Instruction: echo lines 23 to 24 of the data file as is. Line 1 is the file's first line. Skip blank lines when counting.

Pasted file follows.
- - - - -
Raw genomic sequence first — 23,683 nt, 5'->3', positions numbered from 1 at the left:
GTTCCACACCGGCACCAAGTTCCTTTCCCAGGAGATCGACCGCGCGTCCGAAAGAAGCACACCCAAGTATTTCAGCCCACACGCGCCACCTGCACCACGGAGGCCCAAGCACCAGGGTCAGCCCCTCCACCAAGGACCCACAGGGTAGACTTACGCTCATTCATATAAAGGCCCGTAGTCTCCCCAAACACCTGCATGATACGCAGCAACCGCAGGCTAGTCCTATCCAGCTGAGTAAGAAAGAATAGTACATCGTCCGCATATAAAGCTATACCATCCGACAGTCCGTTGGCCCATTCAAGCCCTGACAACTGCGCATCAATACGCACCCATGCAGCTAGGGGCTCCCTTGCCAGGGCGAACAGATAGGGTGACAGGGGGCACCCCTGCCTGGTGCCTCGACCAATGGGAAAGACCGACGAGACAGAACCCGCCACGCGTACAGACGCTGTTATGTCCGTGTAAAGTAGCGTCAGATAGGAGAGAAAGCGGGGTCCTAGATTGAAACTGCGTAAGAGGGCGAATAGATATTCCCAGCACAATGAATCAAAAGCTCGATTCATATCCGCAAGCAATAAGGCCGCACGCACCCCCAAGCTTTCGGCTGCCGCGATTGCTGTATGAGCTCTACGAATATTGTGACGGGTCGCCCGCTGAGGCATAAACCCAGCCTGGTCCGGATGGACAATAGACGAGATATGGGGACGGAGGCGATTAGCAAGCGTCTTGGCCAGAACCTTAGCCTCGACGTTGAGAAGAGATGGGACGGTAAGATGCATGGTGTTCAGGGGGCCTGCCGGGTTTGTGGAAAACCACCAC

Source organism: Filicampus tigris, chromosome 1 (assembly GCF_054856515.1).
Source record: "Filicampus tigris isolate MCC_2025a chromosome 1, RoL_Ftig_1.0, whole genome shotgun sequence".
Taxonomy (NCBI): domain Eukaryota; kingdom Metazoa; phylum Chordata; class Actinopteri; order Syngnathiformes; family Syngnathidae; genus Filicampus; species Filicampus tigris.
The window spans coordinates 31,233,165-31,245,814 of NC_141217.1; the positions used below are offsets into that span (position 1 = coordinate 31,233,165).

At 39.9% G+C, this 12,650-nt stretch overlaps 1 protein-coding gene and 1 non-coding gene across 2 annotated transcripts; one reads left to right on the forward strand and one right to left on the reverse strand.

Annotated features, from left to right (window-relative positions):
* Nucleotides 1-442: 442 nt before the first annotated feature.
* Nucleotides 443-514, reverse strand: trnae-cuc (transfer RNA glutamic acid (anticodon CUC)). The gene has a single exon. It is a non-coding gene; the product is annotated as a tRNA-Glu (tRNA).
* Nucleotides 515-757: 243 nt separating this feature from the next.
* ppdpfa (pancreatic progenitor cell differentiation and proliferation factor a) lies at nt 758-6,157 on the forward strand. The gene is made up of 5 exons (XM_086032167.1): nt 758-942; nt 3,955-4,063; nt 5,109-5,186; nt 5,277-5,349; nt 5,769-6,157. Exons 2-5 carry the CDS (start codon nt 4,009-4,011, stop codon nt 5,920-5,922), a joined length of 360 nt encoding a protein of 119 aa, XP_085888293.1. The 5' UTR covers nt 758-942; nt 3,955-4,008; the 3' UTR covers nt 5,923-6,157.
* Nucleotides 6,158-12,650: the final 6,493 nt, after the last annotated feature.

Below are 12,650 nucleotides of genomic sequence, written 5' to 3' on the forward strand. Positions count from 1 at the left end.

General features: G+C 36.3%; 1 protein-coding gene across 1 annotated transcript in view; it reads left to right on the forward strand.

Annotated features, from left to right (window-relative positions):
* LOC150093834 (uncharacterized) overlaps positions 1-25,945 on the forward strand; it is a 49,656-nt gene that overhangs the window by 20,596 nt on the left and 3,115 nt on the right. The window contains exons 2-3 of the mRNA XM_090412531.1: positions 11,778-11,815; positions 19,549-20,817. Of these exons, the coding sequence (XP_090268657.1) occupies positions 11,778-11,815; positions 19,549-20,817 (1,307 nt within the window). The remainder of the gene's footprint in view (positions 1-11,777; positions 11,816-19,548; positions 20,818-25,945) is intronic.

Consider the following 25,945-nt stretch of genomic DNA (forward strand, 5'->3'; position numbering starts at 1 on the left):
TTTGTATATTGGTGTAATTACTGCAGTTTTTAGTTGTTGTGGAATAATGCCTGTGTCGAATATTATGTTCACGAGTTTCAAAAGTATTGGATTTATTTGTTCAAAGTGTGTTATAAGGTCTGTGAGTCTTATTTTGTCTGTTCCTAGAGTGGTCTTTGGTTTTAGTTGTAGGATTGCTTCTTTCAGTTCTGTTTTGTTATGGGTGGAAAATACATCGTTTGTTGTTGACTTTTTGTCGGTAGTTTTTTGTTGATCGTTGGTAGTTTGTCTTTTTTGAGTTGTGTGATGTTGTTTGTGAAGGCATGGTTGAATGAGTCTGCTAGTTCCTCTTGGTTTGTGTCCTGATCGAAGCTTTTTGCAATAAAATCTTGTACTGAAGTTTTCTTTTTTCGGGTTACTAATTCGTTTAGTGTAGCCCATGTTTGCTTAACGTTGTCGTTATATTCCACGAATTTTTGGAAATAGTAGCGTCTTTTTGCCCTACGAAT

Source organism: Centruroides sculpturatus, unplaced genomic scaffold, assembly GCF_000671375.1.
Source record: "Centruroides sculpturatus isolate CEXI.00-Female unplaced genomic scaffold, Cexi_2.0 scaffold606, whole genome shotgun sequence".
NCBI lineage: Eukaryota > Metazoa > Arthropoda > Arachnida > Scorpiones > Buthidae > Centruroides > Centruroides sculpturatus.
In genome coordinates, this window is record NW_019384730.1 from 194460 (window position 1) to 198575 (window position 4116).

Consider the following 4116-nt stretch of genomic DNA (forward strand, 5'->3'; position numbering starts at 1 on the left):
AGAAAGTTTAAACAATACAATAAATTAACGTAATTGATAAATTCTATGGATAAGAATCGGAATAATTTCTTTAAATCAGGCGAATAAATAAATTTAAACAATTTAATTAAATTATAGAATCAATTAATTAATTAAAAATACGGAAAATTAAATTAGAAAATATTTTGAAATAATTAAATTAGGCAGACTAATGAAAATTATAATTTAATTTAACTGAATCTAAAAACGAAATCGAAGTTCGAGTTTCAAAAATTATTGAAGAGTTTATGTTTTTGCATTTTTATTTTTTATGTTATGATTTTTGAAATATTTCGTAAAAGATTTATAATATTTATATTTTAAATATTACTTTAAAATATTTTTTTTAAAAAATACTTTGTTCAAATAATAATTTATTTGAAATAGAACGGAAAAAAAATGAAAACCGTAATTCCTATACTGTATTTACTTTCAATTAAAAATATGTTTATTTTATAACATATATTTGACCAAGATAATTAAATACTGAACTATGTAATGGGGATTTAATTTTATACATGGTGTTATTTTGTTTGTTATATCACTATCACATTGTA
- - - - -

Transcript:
In genome coordinates, this window is record NW_019384730.1 from 194460 (window position 1) to 198575 (window position 4116).

Consider the following 4116-nt stretch of genomic DNA (forward strand, 5'->3'; position numbering starts at 1 on the left):